As far as I know, Kaya Korean BBQ and Sushi is the only place in town where you can do that Korean BBQ thing. Here's some leftover thoughts from my review of Kaya in this week's Alive.

Kaya's got one of those fun & friendly sushi bars where the knife-happy chef shoots you an emphatic "Hello, welcome!" right when you step in. Above is the excellent Maguro Tataki appetizer, which I'd call sushi light, as it's got a little sear on its edges for folks unsure about going full raw. Colorful and dynamic, the fresh tuna tastes great naked, but picks up lots of flattering flavors from sesame seeds, tobiko (very affordable "caviar"), shredded daikon radish threads (which lend a nice textural counterpoint), a bright, orange-tasting ponzu sauce and the usual sushi accouterments of wasabi & pickled ginger. When eaten all together, it's quite the snacking carnival.

As explained in my article, you must request a special BBQ table if you want to do the "Q". These tables are (and some are very attractive, done in highly polished two-toned wood) fitted with a grill in the middle. Underneath that is a fan which quite efficiently sucks down all the potentially annoying smoke.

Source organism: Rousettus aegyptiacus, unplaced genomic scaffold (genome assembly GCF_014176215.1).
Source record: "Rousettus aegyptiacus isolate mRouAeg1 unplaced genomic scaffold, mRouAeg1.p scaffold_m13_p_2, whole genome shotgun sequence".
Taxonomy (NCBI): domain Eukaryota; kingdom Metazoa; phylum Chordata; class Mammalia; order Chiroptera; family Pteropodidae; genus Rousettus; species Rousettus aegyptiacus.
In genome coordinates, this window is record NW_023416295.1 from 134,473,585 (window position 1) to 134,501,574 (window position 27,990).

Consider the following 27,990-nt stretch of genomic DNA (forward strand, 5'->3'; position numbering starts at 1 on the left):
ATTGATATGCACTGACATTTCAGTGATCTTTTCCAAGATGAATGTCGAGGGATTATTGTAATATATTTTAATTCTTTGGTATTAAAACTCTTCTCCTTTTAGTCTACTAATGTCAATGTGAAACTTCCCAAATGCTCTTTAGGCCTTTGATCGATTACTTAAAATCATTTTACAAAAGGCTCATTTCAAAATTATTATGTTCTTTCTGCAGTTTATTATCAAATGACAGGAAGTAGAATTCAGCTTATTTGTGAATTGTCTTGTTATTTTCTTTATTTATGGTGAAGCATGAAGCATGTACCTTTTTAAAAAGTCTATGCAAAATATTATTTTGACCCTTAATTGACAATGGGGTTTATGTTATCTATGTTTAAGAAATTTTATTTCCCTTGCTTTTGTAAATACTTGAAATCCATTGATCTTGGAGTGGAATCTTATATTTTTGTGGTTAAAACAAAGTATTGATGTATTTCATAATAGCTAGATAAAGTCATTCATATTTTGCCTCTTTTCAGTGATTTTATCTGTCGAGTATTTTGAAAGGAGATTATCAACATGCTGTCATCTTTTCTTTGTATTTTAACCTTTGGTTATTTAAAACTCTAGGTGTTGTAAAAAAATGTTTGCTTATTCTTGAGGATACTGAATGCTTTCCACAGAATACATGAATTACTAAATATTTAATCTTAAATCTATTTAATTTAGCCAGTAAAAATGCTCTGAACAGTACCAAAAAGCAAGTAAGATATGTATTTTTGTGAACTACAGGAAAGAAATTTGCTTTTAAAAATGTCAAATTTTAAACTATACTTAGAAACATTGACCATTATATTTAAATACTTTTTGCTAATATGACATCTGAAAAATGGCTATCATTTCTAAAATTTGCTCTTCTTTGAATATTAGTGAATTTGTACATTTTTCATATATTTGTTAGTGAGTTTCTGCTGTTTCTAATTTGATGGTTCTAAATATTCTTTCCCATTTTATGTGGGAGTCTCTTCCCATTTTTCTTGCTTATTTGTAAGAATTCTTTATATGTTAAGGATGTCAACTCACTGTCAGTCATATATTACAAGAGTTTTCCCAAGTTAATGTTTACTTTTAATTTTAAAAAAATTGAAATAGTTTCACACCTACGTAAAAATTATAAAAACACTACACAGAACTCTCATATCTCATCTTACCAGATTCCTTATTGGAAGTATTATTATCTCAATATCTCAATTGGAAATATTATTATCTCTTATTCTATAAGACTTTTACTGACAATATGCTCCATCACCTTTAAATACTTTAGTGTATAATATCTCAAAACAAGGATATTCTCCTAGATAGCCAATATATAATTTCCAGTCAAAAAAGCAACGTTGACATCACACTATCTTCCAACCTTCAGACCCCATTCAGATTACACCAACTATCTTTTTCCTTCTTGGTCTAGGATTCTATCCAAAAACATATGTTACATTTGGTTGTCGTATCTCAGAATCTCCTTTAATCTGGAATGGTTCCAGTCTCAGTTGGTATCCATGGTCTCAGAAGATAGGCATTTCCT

On the left is the uncooked meat combo: in the right background is the raw pork belly; in between is a greens/scallion and toasted sesame oil "salad".

The drill here is to eat the finished meat kinda like a Korean taco. So, depending on the type of meat you're dealing with, you'll wrap it in a lettuce leaf and/or paper thin daikon disc soaked in a sweet lemon juice--and pack in some of that "salad." You'll also condiment (used as a verb) that stuff up with fermented soybean paste (salty/sweet/spicy) and/or more sesame oil jacked-up w/ salt. If all that sounds complicated, it really not, and you'll quickly get the hang of the process. (Hint: copious orders of beer and sake help!)

Here's an action shot of us using the grill. If this DIY aspect sounds daunting, know that your server will help you as little or as much as you desire. Plus, there's also the "safety net" of a "call server" sorta panic button you can press if you start to get nervous when left alone (you big baby). Mostly, you don't want to overcook your proteins into a rubber-bandy texture--but if you do, you might look into bumping up your beverage order.

Look at this aftermath--and this was just two orders of BBQ dinners, fleshed out with all those Korean tapas-y things (called banchan). It's a veritable parade of color, flavor & texture.

So if you like your kinetic dinner to have accents that are raw, seared, fresh, fermented, sweet, salty, crispy, soft, fatty, lean, meaty and fishy all at the same time...and really like playing with your food, check Kaya out.